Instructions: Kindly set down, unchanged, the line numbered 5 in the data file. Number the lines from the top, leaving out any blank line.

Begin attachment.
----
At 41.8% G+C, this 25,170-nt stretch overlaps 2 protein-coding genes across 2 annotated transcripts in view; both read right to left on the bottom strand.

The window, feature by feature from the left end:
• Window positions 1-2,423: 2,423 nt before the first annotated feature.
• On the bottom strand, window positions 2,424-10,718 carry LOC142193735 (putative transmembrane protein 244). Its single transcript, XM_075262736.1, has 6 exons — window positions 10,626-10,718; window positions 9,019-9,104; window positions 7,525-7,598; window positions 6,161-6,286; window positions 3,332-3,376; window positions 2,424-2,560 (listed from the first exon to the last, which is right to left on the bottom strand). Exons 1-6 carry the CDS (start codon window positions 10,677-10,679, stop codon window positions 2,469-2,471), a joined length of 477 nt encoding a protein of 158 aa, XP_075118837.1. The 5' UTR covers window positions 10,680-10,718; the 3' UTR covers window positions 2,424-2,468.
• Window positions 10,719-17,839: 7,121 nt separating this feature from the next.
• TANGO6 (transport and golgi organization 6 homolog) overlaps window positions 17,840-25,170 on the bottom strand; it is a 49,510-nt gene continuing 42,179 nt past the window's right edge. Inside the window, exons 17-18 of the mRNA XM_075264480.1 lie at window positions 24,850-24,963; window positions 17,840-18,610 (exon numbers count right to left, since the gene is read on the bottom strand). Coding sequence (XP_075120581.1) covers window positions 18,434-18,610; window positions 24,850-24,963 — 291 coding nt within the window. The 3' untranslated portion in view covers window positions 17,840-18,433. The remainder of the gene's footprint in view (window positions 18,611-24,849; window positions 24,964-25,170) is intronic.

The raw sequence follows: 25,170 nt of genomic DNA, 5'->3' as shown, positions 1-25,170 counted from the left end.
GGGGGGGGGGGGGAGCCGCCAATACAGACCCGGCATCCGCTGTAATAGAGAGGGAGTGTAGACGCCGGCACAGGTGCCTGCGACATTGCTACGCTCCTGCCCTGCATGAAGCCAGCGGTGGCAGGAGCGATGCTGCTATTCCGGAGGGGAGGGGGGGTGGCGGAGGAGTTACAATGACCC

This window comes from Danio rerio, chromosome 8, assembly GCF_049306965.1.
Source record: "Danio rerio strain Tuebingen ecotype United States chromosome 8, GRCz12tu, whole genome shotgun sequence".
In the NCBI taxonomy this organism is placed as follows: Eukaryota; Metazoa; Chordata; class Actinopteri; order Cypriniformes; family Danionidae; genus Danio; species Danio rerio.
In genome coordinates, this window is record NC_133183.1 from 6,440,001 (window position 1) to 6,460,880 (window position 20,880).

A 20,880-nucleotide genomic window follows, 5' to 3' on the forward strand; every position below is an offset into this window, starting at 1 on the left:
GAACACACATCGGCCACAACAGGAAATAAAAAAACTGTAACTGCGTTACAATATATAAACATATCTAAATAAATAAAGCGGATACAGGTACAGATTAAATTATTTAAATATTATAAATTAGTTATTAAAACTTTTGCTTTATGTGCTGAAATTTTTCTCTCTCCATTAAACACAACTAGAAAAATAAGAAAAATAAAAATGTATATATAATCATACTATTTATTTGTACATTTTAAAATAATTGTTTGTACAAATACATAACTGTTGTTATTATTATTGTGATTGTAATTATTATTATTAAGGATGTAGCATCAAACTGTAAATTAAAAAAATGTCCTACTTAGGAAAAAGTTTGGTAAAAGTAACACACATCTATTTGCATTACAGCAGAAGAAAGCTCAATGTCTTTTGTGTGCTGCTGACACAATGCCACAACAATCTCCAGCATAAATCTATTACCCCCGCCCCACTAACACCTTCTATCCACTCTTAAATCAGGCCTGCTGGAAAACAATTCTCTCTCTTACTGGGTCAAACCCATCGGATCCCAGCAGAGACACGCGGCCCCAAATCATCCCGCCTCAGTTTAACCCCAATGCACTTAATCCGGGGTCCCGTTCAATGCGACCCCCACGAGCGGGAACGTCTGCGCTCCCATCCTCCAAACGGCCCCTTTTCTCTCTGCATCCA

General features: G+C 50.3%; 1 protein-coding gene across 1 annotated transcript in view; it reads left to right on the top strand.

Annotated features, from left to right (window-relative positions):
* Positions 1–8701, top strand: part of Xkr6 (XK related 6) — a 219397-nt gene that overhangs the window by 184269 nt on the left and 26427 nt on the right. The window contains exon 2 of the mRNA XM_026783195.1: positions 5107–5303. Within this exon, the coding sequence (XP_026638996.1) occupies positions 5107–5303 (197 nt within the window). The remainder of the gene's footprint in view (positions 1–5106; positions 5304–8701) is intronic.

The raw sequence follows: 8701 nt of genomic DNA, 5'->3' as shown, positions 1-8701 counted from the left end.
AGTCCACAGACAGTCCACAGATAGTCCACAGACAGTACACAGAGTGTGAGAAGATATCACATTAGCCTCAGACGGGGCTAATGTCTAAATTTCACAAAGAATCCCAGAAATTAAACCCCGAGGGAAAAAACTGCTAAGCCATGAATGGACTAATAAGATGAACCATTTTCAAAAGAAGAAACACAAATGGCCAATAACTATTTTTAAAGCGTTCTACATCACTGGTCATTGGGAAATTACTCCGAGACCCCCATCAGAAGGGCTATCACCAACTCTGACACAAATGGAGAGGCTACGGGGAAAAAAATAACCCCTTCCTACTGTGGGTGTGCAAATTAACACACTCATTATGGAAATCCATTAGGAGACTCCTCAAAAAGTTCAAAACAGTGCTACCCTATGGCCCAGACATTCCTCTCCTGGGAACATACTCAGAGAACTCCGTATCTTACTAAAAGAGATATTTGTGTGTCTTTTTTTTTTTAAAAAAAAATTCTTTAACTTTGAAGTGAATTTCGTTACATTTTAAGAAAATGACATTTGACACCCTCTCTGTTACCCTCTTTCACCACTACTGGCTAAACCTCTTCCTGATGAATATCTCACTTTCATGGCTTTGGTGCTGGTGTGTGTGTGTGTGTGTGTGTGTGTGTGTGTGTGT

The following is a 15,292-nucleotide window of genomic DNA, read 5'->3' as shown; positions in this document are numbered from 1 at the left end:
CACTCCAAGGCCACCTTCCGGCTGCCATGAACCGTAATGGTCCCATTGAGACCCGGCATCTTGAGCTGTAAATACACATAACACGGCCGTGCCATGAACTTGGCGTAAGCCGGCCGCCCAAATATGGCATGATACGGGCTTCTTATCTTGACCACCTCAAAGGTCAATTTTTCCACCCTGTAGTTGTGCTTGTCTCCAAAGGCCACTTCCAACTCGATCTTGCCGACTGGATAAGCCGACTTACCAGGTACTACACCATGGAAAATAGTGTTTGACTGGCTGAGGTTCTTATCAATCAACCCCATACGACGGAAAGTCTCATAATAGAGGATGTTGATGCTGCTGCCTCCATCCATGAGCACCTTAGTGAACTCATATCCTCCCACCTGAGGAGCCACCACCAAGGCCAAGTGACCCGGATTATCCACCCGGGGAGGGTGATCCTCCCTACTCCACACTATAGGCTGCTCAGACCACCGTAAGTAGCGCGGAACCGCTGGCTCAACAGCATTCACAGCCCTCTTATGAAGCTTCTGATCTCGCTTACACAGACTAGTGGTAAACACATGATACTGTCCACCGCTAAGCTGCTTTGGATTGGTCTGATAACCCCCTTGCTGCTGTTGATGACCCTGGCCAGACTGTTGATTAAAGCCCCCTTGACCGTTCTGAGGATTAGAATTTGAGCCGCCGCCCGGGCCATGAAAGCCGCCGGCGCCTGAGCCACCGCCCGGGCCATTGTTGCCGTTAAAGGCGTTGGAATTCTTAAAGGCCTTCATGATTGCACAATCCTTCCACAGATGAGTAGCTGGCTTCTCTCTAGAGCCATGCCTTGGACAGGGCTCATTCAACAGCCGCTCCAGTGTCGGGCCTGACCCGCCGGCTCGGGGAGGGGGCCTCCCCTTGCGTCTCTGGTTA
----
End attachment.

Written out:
• Window positions 10,719-17,839: 7,121 nt separating this feature from the next.